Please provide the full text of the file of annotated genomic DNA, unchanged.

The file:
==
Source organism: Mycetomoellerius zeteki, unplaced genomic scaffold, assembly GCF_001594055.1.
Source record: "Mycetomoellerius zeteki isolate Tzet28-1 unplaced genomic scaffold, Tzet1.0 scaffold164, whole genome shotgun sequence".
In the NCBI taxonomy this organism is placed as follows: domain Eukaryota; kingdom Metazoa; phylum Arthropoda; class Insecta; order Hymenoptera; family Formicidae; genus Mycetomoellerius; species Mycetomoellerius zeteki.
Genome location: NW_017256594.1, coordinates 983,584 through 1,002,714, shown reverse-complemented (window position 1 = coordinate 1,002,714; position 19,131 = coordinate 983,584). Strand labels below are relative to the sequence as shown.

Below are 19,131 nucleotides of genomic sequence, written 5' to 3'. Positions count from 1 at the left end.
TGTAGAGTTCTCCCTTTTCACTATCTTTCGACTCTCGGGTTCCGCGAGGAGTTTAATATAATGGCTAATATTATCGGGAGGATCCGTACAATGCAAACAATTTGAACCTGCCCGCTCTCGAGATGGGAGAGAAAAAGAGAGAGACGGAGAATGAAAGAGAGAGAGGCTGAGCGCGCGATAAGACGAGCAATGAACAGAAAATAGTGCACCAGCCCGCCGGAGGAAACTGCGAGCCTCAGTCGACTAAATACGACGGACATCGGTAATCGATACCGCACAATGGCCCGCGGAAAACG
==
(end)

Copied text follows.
Source organism: Mycetomoellerius zeteki, unplaced genomic scaffold, assembly GCF_001594055.1.
Source record: "Mycetomoellerius zeteki isolate Tzet28-1 unplaced genomic scaffold, Tzet1.0 scaffold164, whole genome shotgun sequence".
In the NCBI taxonomy this organism is placed as follows: domain Eukaryota; kingdom Metazoa; phylum Arthropoda; class Insecta; order Hymenoptera; family Formicidae; genus Mycetomoellerius; species Mycetomoellerius zeteki.
Genome location: NW_017256594.1, coordinates 983,584 through 1,002,714, shown reverse-complemented (window position 1 = coordinate 1,002,714; position 19,131 = coordinate 983,584). Strand labels below are relative to the sequence as shown.

Below are 19,131 nucleotides of genomic sequence, written 5' to 3'. Positions count from 1 at the left end.
TGTAGAGTTCTCCCTTTTCACTATCTTTCGACTCTCGGGTTCCGCGAGGAGTTTAATATAATGGCTAATATTATCGGGAGGATCCGTACAATGCAAACAATTTGAACCTGCCCGCTCTCGAGATGGGAGAGAAAAAGAGAGAGACGGAGAATGAAAGAGAGAGAGGCTGAGCGCGCGATAAGACGAGCAATGAACAGAAAATAGTGCACCAGCCCGCCGGAGGAAACTGCGAGCCTCAGTCGACTAAATACGACGGACATCGGTAATCGATACCGCACAATGGCCCGCGGAAAACG